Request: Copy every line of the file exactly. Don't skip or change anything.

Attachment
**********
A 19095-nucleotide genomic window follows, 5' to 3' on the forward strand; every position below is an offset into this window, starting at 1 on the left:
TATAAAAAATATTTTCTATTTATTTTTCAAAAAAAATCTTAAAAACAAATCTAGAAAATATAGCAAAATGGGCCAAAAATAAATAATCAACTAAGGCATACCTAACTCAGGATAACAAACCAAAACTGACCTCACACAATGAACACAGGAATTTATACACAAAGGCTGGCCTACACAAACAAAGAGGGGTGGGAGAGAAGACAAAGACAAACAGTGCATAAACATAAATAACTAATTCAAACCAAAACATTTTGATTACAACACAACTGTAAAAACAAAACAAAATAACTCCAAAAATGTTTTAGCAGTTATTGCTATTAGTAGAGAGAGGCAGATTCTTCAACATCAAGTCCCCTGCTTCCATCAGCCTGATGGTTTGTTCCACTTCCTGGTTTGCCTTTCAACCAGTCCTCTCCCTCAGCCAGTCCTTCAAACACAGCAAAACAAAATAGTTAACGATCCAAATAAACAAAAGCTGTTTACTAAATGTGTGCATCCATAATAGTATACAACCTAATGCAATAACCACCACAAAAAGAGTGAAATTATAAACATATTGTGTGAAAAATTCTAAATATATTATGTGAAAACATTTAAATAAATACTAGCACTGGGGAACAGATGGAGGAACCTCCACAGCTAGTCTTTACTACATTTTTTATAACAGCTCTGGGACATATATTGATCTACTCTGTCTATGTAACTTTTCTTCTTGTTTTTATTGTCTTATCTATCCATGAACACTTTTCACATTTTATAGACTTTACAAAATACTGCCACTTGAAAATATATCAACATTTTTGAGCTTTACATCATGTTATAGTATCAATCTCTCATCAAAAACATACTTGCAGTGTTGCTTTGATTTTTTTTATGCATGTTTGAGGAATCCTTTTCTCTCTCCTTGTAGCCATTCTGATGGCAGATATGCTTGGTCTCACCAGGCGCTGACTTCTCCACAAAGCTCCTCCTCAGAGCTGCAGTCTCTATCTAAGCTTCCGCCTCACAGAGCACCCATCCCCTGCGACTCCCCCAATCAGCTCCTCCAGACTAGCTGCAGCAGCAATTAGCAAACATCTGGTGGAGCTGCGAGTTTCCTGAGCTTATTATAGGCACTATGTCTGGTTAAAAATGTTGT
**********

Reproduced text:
A 19095-nucleotide genomic window follows, 5' to 3' on the forward strand; every position below is an offset into this window, starting at 1 on the left:
TATAAAAAATATTTTCTATTTATTTTTCAAAAAAAATCTTAAAAACAAATCTAGAAAATATAGCAAAATGGGCCAAAAATAAATAATCAACTAAGGCATACCTAACTCAGGATAACAAACCAAAACTGACCTCACACAATGAACACAGGAATTTATACACAAAGGCTGGCCTACACAAACAAAGAGGGGTGGGAGAGAAGACAAAGACAAACAGTGCATAAACATAAATAACTAATTCAAACCAAAACATTTTGATTACAACACAACTGTAAAAACAAAACAAAATAACTCCAAAAATGTTTTAGCAGTTATTGCTATTAGTAGAGAGAGGCAGATTCTTCAACATCAAGTCCCCTGCTTCCATCAGCCTGATGGTTTGTTCCACTTCCTGGTTTGCCTTTCAACCAGTCCTCTCCCTCAGCCAGTCCTTCAAACACAGCAAAACAAAATAGTTAACGATCCAAATAAACAAAAGCTGTTTACTAAATGTGTGCATCCATAATAGTATACAACCTAATGCAATAACCACCACAAAAAGAGTGAAATTATAAACATATTGTGTGAAAAATTCTAAATATATTATGTGAAAACATTTAAATAAATACTAGCACTGGGGAACAGATGGAGGAACCTCCACAGCTAGTCTTTACTACATTTTTTATAACAGCTCTGGGACATATATTGATCTACTCTGTCTATGTAACTTTTCTTCTTGTTTTTATTGTCTTATCTATCCATGAACACTTTTCACATTTTATAGACTTTACAAAATACTGCCACTTGAAAATATATCAACATTTTTGAGCTTTACATCATGTTATAGTATCAATCTCTCATCAAAAACATACTTGCAGTGTTGCTTTGATTTTTTTTATGCATGTTTGAGGAATCCTTTTCTCTCTCCTTGTAGCCATTCTGATGGCAGATATGCTTGGTCTCACCAGGCGCTGACTTCTCCACAAAGCTCCTCCTCAGAGCTGCAGTCTCTATCTAAGCTTCCGCCTCACAGAGCACCCATCCCCTGCGACTCCCCCAATCAGCTCCTCCAGACTAGCTGCAGCAGCAATTAGCAAACATCTGGTGGAGCTGCGAGTTTCCTGAGCTTATTATAGGCACTATGTCTGGTTAAAAATGTTGT